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Automatic check for expiring SSL certificates

A quick solution to periodically check your certificates for expiring and get a notification via mail before they expire. I have multiple PKI’s and found it really useful to have such a automatic service.

The tool ssl-cert-check, which is part of the Debian package repository, does a quite good job finding expiring certificates but unfortunately doesn’t support analyzing directories. Luckily the author of this tool implemented this feature in the latest version available on GitHub.

First we have to clone the repo to have the latest version available on our system.

cd /opt
git clone
ln -s /opt/ssl-cert-check/ssl-cert-check /usr/local/bin/

I created a small shell script which does the actually check and send a mail if a certificate will expire in <=60 Days. Gist also available here.

#!/usr/bin/env bash

SH=$(readlink -f "${0}")
SH_PATH=$(dirname "${SH}")



ssl-cert-check -a -d "${CERT_DIR}/*.crt" -q -x ${EXP_DAYS} -E ${SENDER} -e ${SEND_TO}
exit $?

I placed the script within the ssl-cert-check folder. The script will check all certificates in the subfolder certs. Here is the folder structure:

drwxr-xr-x 2 root root 4.0K Feb 13 18:29 certs
-rwxr-xr-x 1 root root  280 Feb 13 18:42 check-certs
drwxr-xr-x 8 root root 4.0K Feb 13 18:16 .git
-rw-r--r-- 1 root root  15K Dec 17 12:56 LICENSE
-rw-r--r-- 1 root root 3.3K Dec 17 12:56
-rwxr-xr-x 1 root root  31K Feb 13 18:16 ssl-cert-check

To include certificates, we just need to create a symlink in the certs folder. I added links to my easy-rsa PKI’s to include them.

lrwxrwxrwx 1 root root 27 Feb 13 18:29 ipsec-pki -> /etc/ipsec.d/pki/db/issued/
lrwxrwxrwx 1 root root 27 Feb 13 18:27 openvpn-pki -> /etc/openvpn/pki/db/issued/
lrwxrwxrwx 1 root root 25 Feb 13 18:22 root-pki -> /var/certs/pki/db/issued/

For a periodically check, we finally need to add the script to the cron daemon. For a daily check:

ln -s /opt/ssl-cert-check/check-certs /etc/cron.daily/

Disable serial console in Debian

Especially for not physically owned servers, like virtual servers, it makes sense to not only set the focus on SSH security. For virtual servers it’s quite common to have a virtual serial console which is accessible over your server control panel.

If someone grands access to this server control panel, the user has direct access to the system logon. Login control, like limit access to public key authentication, is part of SSH and is not active here. Because you shouldn’t trust the sever provider in terms of perfectly implemented security, it’s a good practice to also take this channel into account.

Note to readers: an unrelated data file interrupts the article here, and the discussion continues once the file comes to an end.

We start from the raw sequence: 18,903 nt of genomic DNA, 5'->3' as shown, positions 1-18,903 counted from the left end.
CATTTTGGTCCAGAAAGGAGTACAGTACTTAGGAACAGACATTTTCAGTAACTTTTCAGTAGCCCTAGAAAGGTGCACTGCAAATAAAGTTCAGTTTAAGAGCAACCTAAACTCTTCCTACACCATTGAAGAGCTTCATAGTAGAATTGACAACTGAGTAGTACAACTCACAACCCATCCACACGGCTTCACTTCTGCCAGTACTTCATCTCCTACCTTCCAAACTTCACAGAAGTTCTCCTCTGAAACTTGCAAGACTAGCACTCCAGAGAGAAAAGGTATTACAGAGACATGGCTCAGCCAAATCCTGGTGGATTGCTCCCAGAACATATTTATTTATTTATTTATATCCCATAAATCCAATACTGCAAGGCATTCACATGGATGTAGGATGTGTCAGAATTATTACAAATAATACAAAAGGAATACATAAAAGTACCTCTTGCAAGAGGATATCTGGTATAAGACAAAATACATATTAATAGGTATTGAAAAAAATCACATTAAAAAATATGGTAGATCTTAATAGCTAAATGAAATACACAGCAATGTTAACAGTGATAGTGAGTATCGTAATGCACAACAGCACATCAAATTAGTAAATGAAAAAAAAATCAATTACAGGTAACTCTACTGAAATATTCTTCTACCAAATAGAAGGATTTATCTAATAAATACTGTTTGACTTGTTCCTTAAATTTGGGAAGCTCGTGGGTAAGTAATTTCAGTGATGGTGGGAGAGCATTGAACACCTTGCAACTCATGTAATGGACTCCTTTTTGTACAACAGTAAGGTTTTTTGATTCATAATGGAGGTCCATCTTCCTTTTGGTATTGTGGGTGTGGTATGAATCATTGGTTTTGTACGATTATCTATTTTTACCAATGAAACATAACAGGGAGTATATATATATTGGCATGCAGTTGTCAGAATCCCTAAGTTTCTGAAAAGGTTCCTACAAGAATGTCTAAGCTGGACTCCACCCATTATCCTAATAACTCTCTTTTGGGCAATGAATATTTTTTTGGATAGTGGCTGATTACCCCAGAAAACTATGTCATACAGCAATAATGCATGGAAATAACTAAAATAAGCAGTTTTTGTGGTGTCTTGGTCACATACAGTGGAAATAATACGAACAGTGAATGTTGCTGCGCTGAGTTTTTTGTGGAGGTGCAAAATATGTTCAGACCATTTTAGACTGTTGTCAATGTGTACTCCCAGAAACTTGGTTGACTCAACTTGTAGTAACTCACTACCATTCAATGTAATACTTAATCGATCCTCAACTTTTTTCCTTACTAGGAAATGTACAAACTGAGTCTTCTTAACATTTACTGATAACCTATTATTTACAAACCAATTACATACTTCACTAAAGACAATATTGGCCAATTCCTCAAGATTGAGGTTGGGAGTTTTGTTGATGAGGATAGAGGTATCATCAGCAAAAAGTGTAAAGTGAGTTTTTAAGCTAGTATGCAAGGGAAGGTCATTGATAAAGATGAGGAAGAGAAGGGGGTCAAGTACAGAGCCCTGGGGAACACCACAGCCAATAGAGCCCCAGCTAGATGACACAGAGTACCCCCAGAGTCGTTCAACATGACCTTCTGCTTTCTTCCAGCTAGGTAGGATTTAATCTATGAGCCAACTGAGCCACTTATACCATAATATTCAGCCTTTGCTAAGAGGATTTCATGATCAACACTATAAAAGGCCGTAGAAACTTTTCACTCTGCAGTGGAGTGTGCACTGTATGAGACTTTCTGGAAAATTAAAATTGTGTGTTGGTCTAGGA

One solution is to completely disable the serial console after system boot. This makes a booted system inaccessible over the serial console. The following configuration is working on Debian with systemd.

Modify /etc/systemd/logind.conf and set ReserveVT and NAutoVTs to 0. This controls how many virtual terminals are reserved or allocated by the system.

#  This file is part of systemd.
#  systemd is free software; you can redistribute it and/or modify it
#  under the terms of the GNU Lesser General Public License as published by
#  the Free Software Foundation; either version 2.1 of the License, or
#  (at your option) any later version.
# See logind.conf(5) for details


Disable tty1.

systemctl disable getty@tty1.service
service getty@tty1.service stop

The status of the disabled service should be like this.

service getty@tty1.service status
● getty@tty1.service.service - Getty on tty1.service
   Loaded: loaded (/lib/systemd/system/getty@.service; disabled)
   Active: inactive (dead)
     Docs: man:agetty(8)

After rebooting the system, you can still see the system boot including GRUB (boot loader) and also interrupt the system boot procedure. But after a complete system boot, the running system is inaccessible from the serial console.

Debian mdadm post boot assemble

After the upgrade to Debian Stretch, I had problems getting my raid volume with external bitmap assembled. After assembling, definition in /etc/mdadm/mdadm.conf, the array was created without the configured eternal bitmap.

ARRAY /dev/md0 metadata=1.2 bitmap=/var/lib/mdadm/bitmap-md0.bin UUID=aaaaaaa:bbbbbbbb:cccccccc:dddddddd name=server:Raid1_00

Reason for this “Issue” was the fact that the mdadm assemble is done in the initramfs during the boot. In this stage, the volume for the external bitmap doesn’t exist yet.

To solve this, we need to disable the mdadm assemble during boot. The following steps describe how to configure mdadm to assemble an array after booting the kernel and support an external bitmap.

Add an external bitmap to the array.

mdadm --grow --bitmap=/var/lib/mdadm/bitmap-md0.bin /dev/md0

Disable the initramfs mdadm hook.

# Copyright © 2006-2008 Martin F. Krafft <>,
#             2012 Michael Tokarev <>
# based on the scripts in the initramfs-tools package.
# released under the terms of the Artistic Licence.
set -eu

# disable hook
# no boottime mdadm assemble
exit 0

    echo "$PREREQ"

Update the initramfs.

update-initramfs -u

To check the current initramfs you can do the following.

mkdir /tmp/initramfs
cd /tmp/initramfs
zcat /boot/initrd.img-3.8-trunk-amd64 | cpio -idmv

After reboot you should find the assembled array with enabled external bitmap.

cat /proc/mdstat
Personalities : [raid1]
md0 : active raid1 sdb1[2] sdc1[0]
 976629760 blocks super 1.2 [2/2] [UU]
 bitmap: 0/466 pages [0KB], 1024KB chunk, file: /var/lib/mdadm/bitmap-md0.bin